Come, come, whoever you are
Wanderer, worshiper, lover of leaving
Ours is no caravan of despair
Come, yet again, come.
Both Passover and Easter are about freedom.
The brain, on the other hand, likes patterns it can repeat, which makes it easy to fall into ruts…which don’t feel like freedom.
In one sense, it’s a good thing because the brain following well-known grooves to ride a bike or walk or drive frees up our energy for other things, like learning something new or trying on a new way of being…
But what if some of our repeated patterns aren’t serving us–and yet they keep repeating on autoplay? How do we find our way to freedom?
Come, yet again, come. This is a sweet invitation to come back to ourselves, to stop the autopilot of habit and wake up. To be present and experience the freedom of being right here, right now, in this very moment.
Wherever we are, whenever we notice, we have the chance to choose freshly again.
We can take a look at what we’ve been choosing.
When I’m not present, my type One orientation habitually and unconsciously chooses to try to improve things–me, you, my environment…life! I just have to learn a little more by reading one more article, to straighten the pile of shoes in the foyer, to update my site to make it more user-friendly…There’s always more to do and never enough time… Your way of getting lost may be very different from mine, but we all have them.
When we notice we are on autopilot, we can ask:
Does what I’m habitually choosing reflect my values?
I often find my value for contemplative quiet time gets relegated to last on my list. Sure, I fit some in every morning, but if it’s something I truly value (and need to be well!) wouldn’t it make sense to create more space in my life for it?
Wanderer, worshiper, lover of leaving…
Why do we wander away, leave what we value?
We forget. We get pulled back into the automatic pilot of repeating habits.
These are so compelling because they are familiar–the patterns have been traveled so often that they feel known, safe, comforting…even if we’d like to change them.
They don’t challenge our sense of who we might be, which might happen if we didn’t follow them. Our self-identity relies on them. In my example, I know myself as someone who is always making things better. This is an integral part of how I define myself, recognize my value, and orient to the world. Who would I be, how would I interact with life if I didn’t need to know myself in this way? What options for being, for freedom might open up?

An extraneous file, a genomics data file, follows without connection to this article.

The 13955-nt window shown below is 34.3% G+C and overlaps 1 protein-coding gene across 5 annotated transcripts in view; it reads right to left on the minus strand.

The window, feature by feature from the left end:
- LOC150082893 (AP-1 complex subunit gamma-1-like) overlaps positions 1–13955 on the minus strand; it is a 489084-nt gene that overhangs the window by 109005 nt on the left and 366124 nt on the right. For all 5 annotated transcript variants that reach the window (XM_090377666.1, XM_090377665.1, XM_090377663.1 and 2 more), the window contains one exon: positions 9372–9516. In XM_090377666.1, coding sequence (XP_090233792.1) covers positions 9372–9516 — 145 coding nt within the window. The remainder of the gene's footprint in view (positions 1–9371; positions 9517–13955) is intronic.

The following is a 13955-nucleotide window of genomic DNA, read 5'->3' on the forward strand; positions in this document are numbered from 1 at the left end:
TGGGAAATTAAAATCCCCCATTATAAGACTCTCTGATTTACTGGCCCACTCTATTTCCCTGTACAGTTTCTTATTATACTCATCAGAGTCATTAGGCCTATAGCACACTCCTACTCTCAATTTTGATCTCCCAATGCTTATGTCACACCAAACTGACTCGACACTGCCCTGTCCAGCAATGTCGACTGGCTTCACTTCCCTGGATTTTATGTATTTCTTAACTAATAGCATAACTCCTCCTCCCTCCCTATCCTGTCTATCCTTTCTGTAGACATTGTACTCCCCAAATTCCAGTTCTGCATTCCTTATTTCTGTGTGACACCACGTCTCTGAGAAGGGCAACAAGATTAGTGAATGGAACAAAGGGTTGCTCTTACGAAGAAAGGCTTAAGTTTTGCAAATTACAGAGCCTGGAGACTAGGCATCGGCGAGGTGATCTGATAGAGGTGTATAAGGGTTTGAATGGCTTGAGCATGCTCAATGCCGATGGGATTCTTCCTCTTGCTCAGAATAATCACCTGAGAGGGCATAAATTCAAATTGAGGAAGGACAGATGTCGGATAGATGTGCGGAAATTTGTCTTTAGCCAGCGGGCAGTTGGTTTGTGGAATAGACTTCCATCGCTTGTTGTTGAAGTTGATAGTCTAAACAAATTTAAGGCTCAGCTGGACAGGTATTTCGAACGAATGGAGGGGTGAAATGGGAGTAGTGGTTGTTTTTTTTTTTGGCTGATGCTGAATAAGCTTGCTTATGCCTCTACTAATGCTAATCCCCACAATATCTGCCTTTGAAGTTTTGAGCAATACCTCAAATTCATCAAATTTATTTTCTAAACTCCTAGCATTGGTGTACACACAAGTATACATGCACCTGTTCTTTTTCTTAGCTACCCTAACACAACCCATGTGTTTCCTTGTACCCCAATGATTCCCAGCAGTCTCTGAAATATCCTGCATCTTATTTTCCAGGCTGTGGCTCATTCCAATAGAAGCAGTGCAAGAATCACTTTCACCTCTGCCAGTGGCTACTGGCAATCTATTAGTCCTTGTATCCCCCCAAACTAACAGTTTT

Holding what I am repeating on autopilot along with my values creates a paradox. How can both be true? And yet they are.
If we hold this paradox with mindfulness, we can receive the wisdom of right action. There is no ultimate “right” way to always respond, no one tried and true way to reconcile these opposites. If there were, believe me, I would have found it! 🙂
When I’m not present, I fall back into habit = unfree.
When I am present, I can hold both the habit and what I value, and see what freely arises as true in my experience right now, in this moment. Letting these guide me, holding the tension, and listening will result in the right action I seek. The next time I ask, the moment may require something else of me.
Come, yet again, come. Being present means I am responding freshly each time I wake up enough to come, yet again, back to myself and hold the paradox. May Passover and Easter remind us of this possibility–the possibility of freedom in any moment that we choose presence.
OK, your turn! What habits do you fall into without thinking? How do these affect your ability to create space for the things you value? How do they affect your freedom?
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